Fortnite has been banned from Apple and Google’s app stores after a direct-payment feature was included in the latest update, and developer Epic Games has filed suit against both companies.

Apple and Google operate digital app stores that allow users to purchase and install content on iOS and Android devices respectively.  Both companies take a 30% cut of purchases made through these digital stores and in-app purchases.  However, in the latest update to Fortnite, developer Epic Games included a direct-payment feature that allowed players to purchase in-game currency directly from Epic — circumventing this 30% revenue split.  Further, Epic boldly offered players a 20% discount when purchasing from Epic, incentivizing players to make purchases directly.

Both Apple and Google were quick to ban the game from their stores for violating their terms of service, citing the inclusion of the direct-payment feature.  In response, Epic has filed suit against both companies seeking injunctive relief.  The complaints, available below, allege that Apple and Google monopolize the respective iOS and Android app markets and engage in anti-competitive practices.  For instance, the complaint alleges that Apple prohibits Epic from operating its own digital storefront on Apple devices that would allow Epic to distribute its own selection of curated content, and that Apple’s 30% revenue-split represents an “exorbitant tax” that harms both developers and consumers.

Alongside the suits, Epic released a short film titled Nineteen Eighty-Fortnite.  The short film references Apple’s 1984 advertising materials for the Macintosh, which evoked George Orwell’s dystopian novel 1984.  These early Apple advertisements cast IBM as a brooding corporate power monopolizing the computer technology market, and Apple as the consumer’s hope for fair competition with the tagline that “1984 won’t be like 1984.”  Epic’s video pokes fun at these early advertisements and suggests that Apple has taken on IBM’s purported role from the past.  The video has gained some traction, reaching #5 on Youtube’s Trending list at the time of this writing. The complaints and video were released within hours of the digital bans, indicating that Epic had planned for this eventuality.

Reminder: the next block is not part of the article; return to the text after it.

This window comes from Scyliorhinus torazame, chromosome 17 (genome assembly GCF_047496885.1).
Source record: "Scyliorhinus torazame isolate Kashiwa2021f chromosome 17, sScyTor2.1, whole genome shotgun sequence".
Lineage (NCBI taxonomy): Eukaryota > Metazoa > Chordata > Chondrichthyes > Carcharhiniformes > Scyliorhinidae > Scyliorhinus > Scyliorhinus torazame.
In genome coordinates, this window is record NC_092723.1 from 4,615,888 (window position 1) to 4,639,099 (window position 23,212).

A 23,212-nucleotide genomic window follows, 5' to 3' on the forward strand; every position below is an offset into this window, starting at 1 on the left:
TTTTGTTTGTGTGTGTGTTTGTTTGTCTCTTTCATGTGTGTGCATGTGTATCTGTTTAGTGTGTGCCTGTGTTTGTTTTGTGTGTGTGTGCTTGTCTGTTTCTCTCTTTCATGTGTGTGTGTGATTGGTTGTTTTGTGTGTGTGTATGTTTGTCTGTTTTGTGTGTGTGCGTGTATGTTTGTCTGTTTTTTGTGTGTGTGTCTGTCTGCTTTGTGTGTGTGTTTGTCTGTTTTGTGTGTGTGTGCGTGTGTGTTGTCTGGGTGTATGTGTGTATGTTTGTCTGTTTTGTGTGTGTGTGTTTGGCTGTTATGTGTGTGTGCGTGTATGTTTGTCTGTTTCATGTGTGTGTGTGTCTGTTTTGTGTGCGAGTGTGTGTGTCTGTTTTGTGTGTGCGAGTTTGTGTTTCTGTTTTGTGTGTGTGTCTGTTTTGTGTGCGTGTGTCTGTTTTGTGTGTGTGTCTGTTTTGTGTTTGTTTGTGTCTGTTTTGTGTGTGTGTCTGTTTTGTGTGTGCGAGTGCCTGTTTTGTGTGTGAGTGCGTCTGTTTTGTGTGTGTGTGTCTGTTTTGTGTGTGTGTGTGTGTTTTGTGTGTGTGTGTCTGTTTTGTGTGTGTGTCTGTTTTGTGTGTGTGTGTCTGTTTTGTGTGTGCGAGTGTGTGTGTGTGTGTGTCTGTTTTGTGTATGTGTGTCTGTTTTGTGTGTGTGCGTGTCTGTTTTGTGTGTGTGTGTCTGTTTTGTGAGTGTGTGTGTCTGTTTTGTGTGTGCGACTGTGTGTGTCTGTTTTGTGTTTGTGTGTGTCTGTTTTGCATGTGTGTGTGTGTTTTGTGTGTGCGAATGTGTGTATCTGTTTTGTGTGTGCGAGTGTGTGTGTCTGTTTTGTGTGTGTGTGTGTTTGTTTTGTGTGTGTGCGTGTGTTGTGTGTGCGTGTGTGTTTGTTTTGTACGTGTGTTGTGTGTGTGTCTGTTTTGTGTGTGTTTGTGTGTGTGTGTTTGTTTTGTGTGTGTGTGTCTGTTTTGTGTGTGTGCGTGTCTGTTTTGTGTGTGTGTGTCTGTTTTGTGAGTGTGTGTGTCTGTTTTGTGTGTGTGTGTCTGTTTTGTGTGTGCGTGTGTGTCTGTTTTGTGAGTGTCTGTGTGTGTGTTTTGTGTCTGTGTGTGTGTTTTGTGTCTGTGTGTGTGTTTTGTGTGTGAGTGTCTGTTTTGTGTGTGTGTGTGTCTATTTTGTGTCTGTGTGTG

It will be interesting to see how these suits play out.  It is worth noting that Google’s application ecosystem is not quite as restrictive as Apple’s, which may lead to different results between the two cases.  As one example, Fortnite is still available to Android users via the Epic Game Store and the Samsung App Store for users of Samsung devices, while existing iOS users may only play the un-updated version currently installed on their phones.  New users are unable to obtain Fortnite on iOS at this time.



Epic v. Apple Complaint

Epic v. Google Complaint

Nineteen Eighty-Fortnite Short Film

1984 Macintosh Advertisement